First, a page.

McDougall: If you are given an assignment, and you prejudge it, and say, “This one is not worth very much,” you’re not going to put any effort in it. And you’ll come back and prove that you were right: that you didn’t work very hard to get a picture out of a weak visual situation. It’s very important for a photographer to have a can-do attitude and find a picture in a non-picture situation.
Gilka: Absolutely, you should make a success out of every assignment.
When a photographer once asked, “What IS reality?” Gilka replied, “‘What is a fake?’ That’s the question, not ‘What is reality?’ What gets registered on the film is truth for the moment.” Have photojournalism ethics changed in the digital era? Has the reader’s trust of photojournalism been affected?
McDougall: I really think so. Because it’s so easy to manipulate a digital picture and you see it in advertising; these pictures are so slick and you know it can’t actually be an honest photo. I think readers are becoming very suspicious of pictures that are taken digitally. And that’s a sad situation. And the manipulation doesn’t come from the photographers; it’s after their work that someone has done the manipulating.
Gilka: I have a feeling that out there in the public audience of newspapers, there’s a share of the readers that have suspected for a long, long time that this or that picture could be faked. I don’t think any serious newspaper readers – the ones who look at the pictures, read the caption, the story that goes with them – I don’t think they are concerned about fakery.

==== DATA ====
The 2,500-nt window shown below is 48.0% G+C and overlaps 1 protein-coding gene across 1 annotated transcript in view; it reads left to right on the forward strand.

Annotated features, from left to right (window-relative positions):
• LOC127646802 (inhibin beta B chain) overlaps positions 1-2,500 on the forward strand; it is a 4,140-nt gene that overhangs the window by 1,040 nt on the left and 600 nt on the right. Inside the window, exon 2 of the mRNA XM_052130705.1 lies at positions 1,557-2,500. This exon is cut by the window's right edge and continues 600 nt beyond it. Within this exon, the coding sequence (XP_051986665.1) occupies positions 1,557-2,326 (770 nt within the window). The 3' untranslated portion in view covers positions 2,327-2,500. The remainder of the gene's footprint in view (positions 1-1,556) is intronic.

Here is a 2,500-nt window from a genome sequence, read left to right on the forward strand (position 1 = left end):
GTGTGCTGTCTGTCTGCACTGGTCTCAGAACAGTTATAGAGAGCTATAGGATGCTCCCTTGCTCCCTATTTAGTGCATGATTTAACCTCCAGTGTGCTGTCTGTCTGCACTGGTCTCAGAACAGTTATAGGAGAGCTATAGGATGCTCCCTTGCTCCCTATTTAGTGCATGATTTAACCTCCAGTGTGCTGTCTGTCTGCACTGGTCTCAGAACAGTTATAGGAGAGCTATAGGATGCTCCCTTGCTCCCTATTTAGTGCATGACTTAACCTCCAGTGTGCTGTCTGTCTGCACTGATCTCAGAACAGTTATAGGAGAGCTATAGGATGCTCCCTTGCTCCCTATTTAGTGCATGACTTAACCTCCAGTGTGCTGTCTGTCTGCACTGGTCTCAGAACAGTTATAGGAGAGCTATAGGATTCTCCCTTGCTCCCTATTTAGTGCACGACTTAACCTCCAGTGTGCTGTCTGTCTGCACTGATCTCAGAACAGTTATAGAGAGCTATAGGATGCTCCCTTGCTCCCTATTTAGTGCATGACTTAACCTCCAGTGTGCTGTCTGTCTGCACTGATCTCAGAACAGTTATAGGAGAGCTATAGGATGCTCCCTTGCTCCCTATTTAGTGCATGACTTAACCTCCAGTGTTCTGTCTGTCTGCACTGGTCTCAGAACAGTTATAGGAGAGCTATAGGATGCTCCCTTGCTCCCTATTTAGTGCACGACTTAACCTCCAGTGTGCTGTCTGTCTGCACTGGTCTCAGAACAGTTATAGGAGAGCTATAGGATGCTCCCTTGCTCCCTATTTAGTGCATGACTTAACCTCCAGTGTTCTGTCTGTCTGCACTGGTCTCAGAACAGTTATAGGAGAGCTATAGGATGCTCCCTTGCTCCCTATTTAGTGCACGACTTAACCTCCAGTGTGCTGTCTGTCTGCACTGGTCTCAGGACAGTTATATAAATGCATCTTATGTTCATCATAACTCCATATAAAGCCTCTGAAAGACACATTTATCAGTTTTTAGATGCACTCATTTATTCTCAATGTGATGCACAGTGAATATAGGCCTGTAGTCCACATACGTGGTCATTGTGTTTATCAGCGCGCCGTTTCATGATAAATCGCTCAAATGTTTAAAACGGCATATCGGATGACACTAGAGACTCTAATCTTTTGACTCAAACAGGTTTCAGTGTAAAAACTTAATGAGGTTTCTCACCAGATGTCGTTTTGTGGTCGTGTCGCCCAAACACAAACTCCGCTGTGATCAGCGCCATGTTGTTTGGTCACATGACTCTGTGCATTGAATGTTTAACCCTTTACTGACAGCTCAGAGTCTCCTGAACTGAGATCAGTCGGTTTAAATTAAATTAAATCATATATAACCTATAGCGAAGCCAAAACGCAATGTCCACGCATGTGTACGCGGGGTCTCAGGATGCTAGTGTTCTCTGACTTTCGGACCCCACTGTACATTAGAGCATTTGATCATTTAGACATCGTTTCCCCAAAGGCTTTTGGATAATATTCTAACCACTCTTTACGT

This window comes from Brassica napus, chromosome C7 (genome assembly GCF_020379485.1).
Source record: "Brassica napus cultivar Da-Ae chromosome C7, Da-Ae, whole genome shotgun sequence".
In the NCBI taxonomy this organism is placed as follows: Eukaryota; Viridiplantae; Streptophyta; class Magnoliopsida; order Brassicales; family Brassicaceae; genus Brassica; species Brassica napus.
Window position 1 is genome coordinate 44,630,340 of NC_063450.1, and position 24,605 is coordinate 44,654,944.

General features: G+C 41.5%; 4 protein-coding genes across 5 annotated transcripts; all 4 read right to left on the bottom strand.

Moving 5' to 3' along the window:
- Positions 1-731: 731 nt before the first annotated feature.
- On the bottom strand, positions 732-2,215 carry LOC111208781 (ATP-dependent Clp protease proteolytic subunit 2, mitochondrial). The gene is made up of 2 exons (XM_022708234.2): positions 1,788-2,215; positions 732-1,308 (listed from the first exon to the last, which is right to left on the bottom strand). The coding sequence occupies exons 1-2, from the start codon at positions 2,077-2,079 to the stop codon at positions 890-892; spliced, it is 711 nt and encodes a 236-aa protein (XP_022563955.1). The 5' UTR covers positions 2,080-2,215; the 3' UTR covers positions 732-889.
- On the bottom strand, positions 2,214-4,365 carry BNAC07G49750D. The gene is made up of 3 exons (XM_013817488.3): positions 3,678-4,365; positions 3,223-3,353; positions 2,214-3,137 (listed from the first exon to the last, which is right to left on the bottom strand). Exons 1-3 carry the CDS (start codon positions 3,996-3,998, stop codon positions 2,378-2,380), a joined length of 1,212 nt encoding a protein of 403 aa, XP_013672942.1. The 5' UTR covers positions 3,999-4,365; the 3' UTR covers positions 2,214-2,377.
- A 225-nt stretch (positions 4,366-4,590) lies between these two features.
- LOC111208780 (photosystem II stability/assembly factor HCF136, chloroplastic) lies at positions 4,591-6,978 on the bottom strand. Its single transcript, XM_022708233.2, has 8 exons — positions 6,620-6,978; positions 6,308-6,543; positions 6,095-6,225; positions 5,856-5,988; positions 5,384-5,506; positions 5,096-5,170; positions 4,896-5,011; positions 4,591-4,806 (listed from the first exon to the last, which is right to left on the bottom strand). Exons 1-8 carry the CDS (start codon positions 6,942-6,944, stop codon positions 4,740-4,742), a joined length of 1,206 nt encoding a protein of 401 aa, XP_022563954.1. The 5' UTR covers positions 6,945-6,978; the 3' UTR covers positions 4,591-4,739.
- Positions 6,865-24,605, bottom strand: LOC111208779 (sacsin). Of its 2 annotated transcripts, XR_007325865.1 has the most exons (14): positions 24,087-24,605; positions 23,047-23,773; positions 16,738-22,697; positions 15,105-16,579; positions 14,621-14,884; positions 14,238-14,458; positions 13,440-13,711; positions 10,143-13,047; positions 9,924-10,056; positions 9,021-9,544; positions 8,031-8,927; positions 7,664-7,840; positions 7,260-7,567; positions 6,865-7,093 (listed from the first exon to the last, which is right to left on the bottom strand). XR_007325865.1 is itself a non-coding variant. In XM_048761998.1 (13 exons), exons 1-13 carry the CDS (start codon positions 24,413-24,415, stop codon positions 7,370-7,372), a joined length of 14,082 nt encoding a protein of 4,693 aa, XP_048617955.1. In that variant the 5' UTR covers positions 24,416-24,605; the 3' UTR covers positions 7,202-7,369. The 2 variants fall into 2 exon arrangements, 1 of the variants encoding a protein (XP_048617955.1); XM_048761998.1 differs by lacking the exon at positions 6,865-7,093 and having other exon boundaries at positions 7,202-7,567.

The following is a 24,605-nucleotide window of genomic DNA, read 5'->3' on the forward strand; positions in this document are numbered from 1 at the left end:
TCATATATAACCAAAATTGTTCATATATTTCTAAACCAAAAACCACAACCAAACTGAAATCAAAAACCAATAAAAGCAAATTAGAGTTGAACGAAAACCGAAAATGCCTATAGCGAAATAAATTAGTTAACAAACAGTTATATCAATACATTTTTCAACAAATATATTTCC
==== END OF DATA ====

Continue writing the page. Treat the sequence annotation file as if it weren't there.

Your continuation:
In 1982 National Geographic had that situation, when the pyramids were moved together to fit on the cover.
Gilka: After that there was a rule handed down from on high: “That ain’t going to happen any more,” and it hasn’t happened. The editor at the time said, all I did was make the picture look like it was taken with a different lens. He didn’t do anything like that again. In the meeting, an art director protested and the editor overruled him.
McDougall: It takes some kind of crisis like that to get things shaken up. When a dishonest picture has been uncovered, it creates a stir, then management gets in the act and starts really laying down rules that “we won’t manipulate” and that kind of thing.
Where do you see the future of photojournalism going? In what direction is it moving?
Gilka: That is a really hard question. I don’t have an answer for that; I’ve thought a lot about it. I feel really badly, really, that there’s some good photographers I know that are just scrambling like hell to make a living. Freelance photographers, very capable … . Those guys and gals who have a specialty are in pretty good shape, still. Journalists who freelance who don’t have a specialty are the ones I’m concerned about.
McDougall: It seems you almost have to have a specialty to survive. As a freelancer, if you have a specialty, I think that your chances of making a fairly good living are improved. What really happens, of course, you’re taking commercial pictures that aren’t very satisfying to you as a photographer. But if indeed you still are a true photojournalist, you’ll use that money to do the kind of personal photography you want to do and that can be some good kind of photojournalism.
According to Dave S. Boyer (former staff photographer) Gilka once told a young photographer, “If you’re going to become a photographer, you’ll have to learn how to pray,” because the ratio of students to jobs was 5 to 1. How has competition in the industry changed, especially in light of corporate ownership and newspaper conglomerates? Is loyalty still important?